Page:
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Lori Loughlin Claims Prosecutors, Federal Government Are Bullying Her For Not Accepting Plea Deal
Actress Lori Loughlin and daughter Olivia Jade Giannulli attend Women's Cancer Research Fund's An Unforgettable Evening Benefit Gala at the Beverly Wilshire Four Seasons Hotel on February 27, 2018 in Beverly Hills, California.

Actress Lori Loughlin has claimed that both prosecutors and the federal government are bullying her with public intimidation tactics for not accepting a plea deal.

Last year, Loughlin and her husband entered a not guilty plea after being charged with mail fraud and money laundering conspiracy in the infamous college bribery scam. The U.S. Attorney’s Office in Boston charged them with “conspiring to commit fraud and money laundering in connection with a scheme to use bribery to cheat on college entrance exams and to facilitate their children’s admission to selective colleges and universities as purported athletic recruits.”

Loughlin and Giannulli allegedly worked in concert with William “Rick” Singer to bribe college officials and rig the entrance exams so that their daughters could be accepted into elite universities.

As reported by Fox News, the prosecution released private photos last week that allegedly showed Loughlin’s daughters “posing as rowers” so that they could gain admission to the University of Southern California. Speaking to Us Weekly, a source close to Loughlin claimed that the photos were released as a tool of intimidation.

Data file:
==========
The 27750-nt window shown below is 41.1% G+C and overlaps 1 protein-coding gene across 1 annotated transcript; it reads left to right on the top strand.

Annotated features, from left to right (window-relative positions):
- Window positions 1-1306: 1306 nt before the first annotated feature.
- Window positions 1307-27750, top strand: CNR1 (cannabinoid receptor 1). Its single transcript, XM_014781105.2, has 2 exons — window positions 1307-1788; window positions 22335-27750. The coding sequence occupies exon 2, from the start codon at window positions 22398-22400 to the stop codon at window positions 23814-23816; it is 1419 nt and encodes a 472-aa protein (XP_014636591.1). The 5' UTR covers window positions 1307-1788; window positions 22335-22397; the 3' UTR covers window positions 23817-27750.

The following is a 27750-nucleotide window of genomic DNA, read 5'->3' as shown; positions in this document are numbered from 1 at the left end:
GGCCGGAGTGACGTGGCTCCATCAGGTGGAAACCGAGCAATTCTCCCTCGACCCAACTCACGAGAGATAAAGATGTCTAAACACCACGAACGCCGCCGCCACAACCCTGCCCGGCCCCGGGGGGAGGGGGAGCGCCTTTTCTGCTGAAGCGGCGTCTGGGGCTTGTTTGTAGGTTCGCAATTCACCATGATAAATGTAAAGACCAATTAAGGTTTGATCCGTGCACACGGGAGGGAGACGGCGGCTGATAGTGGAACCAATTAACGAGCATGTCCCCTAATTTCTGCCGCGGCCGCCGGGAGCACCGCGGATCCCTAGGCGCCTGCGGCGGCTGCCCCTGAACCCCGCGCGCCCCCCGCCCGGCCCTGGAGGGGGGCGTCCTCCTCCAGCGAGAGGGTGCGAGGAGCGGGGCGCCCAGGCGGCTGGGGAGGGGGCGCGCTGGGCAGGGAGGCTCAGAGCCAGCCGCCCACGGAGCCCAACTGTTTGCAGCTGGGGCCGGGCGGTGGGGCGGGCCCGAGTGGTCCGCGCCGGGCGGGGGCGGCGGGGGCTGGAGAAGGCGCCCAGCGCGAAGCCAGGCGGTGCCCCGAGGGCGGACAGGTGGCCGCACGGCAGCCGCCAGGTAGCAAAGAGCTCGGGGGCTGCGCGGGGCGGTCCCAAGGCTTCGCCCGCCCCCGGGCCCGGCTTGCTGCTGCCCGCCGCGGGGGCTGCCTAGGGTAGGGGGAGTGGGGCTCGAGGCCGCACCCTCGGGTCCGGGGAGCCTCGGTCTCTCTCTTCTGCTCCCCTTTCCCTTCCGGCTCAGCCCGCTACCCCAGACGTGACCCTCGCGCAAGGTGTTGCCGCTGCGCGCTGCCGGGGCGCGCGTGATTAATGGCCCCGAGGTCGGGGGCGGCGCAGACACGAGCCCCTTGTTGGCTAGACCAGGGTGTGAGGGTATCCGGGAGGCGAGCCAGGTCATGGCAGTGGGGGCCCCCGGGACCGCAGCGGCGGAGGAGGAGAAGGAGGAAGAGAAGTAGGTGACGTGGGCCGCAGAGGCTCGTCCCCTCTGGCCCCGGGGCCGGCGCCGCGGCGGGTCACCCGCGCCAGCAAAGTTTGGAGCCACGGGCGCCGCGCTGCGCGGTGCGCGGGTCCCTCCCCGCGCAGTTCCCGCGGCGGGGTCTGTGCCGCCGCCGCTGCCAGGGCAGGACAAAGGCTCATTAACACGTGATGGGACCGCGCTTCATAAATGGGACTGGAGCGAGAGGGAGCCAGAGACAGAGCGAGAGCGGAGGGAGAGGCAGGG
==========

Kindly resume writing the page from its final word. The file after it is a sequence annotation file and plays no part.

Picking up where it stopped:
“The pictures are obviously extremely inflammatory and controversial, meant to intimidate Lori because she has refused to take a plea deal,” the source said. “The photos were never submitted to USC as part of the application process. Lori’s lawyers will be responding to the photos of the girls on the rowing machine in a legal filing.”

“[She] won’t be bullied or intimidated by the federal government and she believes the jury will recognize it as well,” the source added.

Speaking to People  in October of last year, a source close to Loughlin said that the actress feared her refusal to take a plea deal will prompt prosecutors to make an example out of her.

“They feel like this is David versus Goliath,” the source said at the time. “How do you go up against the federal government, when the government has decided to make an example out of you? How can you possibly move forward from this? This stress is about to break them. She is angry, she is sad, but most of all, she is terrified. It just gets worse and worse for her. And you have to remember: Nothing new has happened. They could have charged her with all of this last spring. But they waited. She feels like she is a scapegoat.”

Writing over at Reason, Scott Shackford argued that federal prosecutors were unfairly seeking to “punish” Loughlin for exercising her constitutional right to defend herself in a fair trial, something the National Association of Criminal Defense Lawyers (NACDL) has referred to as the “trial penalty.”

“A full 97 percent of all criminal cases are resolved with plea deals, according to the NACDL,” wrote Shackford. “The NACDL report warns that Americans are essentially losing their Sixth Amendment right to a trial because of the massive charging disparity between the offenses prosecutors offer in a plea deal and the offenses they take to trial. The report notes that ‘the mere decision to charge triggers a domino effect making a guilty plea the only rational choice in most cases. And as trials and hearings decline, so too does government accountability. Government mistakes and misconduct are rarely uncovered, or are simply resolved in a more favorable plea bargain.'”

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